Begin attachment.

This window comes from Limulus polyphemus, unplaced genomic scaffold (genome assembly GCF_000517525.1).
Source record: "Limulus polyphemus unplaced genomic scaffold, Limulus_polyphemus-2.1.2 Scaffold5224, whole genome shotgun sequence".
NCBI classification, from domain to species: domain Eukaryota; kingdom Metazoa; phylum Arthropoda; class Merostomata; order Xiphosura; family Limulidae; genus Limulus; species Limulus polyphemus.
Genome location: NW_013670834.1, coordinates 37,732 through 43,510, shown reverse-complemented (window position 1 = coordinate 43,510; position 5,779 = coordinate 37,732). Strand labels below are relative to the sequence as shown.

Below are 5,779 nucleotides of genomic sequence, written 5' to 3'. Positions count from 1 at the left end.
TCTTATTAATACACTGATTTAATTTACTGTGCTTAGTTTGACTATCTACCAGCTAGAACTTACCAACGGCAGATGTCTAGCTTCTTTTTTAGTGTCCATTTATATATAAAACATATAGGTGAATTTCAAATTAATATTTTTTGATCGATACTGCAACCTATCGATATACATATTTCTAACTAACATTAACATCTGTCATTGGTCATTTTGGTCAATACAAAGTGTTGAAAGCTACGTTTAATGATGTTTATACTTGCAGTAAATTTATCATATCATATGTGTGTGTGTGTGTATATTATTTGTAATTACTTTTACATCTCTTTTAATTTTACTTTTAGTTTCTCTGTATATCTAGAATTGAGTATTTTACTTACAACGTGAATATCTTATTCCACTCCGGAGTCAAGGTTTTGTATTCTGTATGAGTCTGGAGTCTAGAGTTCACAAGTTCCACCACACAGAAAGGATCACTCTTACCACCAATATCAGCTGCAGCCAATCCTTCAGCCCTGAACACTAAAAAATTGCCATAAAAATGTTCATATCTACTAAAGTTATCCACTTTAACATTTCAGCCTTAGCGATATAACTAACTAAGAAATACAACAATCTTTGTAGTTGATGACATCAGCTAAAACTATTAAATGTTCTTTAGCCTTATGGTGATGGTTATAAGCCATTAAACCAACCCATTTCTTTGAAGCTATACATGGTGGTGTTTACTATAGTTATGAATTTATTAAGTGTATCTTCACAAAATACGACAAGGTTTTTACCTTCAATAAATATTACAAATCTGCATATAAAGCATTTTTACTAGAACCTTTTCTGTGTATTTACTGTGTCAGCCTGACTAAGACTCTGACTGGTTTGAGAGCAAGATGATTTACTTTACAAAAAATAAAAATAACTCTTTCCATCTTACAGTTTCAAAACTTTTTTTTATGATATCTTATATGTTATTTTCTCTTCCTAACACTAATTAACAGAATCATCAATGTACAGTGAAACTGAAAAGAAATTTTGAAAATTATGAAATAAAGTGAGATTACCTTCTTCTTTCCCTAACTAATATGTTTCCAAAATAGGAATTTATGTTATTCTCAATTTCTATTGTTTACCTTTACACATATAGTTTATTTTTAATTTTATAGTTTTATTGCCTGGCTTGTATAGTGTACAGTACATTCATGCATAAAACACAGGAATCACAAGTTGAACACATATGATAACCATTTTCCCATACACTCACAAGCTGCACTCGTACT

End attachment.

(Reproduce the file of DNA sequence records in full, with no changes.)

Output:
This window comes from Limulus polyphemus, unplaced genomic scaffold (genome assembly GCF_000517525.1).
Source record: "Limulus polyphemus unplaced genomic scaffold, Limulus_polyphemus-2.1.2 Scaffold5224, whole genome shotgun sequence".
NCBI classification, from domain to species: domain Eukaryota; kingdom Metazoa; phylum Arthropoda; class Merostomata; order Xiphosura; family Limulidae; genus Limulus; species Limulus polyphemus.
Genome location: NW_013670834.1, coordinates 37,732 through 43,510, shown reverse-complemented (window position 1 = coordinate 43,510; position 5,779 = coordinate 37,732). Strand labels below are relative to the sequence as shown.

Below are 5,779 nucleotides of genomic sequence, written 5' to 3'. Positions count from 1 at the left end.
TCTTATTAATACACTGATTTAATTTACTGTGCTTAGTTTGACTATCTACCAGCTAGAACTTACCAACGGCAGATGTCTAGCTTCTTTTTTAGTGTCCATTTATATATAAAACATATAGGTGAATTTCAAATTAATATTTTTTGATCGATACTGCAACCTATCGATATACATATTTCTAACTAACATTAACATCTGTCATTGGTCATTTTGGTCAATACAAAGTGTTGAAAGCTACGTTTAATGATGTTTATACTTGCAGTAAATTTATCATATCATATGTGTGTGTGTGTGTATATTATTTGTAATTACTTTTACATCTCTTTTAATTTTACTTTTAGTTTCTCTGTATATCTAGAATTGAGTATTTTACTTACAACGTGAATATCTTATTCCACTCCGGAGTCAAGGTTTTGTATTCTGTATGAGTCTGGAGTCTAGAGTTCACAAGTTCCACCACACAGAAAGGATCACTCTTACCACCAATATCAGCTGCAGCCAATCCTTCAGCCCTGAACACTAAAAAATTGCCATAAAAATGTTCATATCTACTAAAGTTATCCACTTTAACATTTCAGCCTTAGCGATATAACTAACTAAGAAATACAACAATCTTTGTAGTTGATGACATCAGCTAAAACTATTAAATGTTCTTTAGCCTTATGGTGATGGTTATAAGCCATTAAACCAACCCATTTCTTTGAAGCTATACATGGTGGTGTTTACTATAGTTATGAATTTATTAAGTGTATCTTCACAAAATACGACAAGGTTTTTACCTTCAATAAATATTACAAATCTGCATATAAAGCATTTTTACTAGAACCTTTTCTGTGTATTTACTGTGTCAGCCTGACTAAGACTCTGACTGGTTTGAGAGCAAGATGATTTACTTTACAAAAAATAAAAATAACTCTTTCCATCTTACAGTTTCAAAACTTTTTTTTATGATATCTTATATGTTATTTTCTCTTCCTAACACTAATTAACAGAATCATCAATGTACAGTGAAACTGAAAAGAAATTTTGAAAATTATGAAATAAAGTGAGATTACCTTCTTCTTTCCCTAACTAATATGTTTCCAAAATAGGAATTTATGTTATTCTCAATTTCTATTGTTTACCTTTACACATATAGTTTATTTTTAATTTTATAGTTTTATTGCCTGGCTTGTATAGTGTACAGTACATTCATGCATAAAACACAGGAATCACAAGTTGAACACATATGATAACCATTTTCCCATACACTCACAAGCTGCACTCGTACT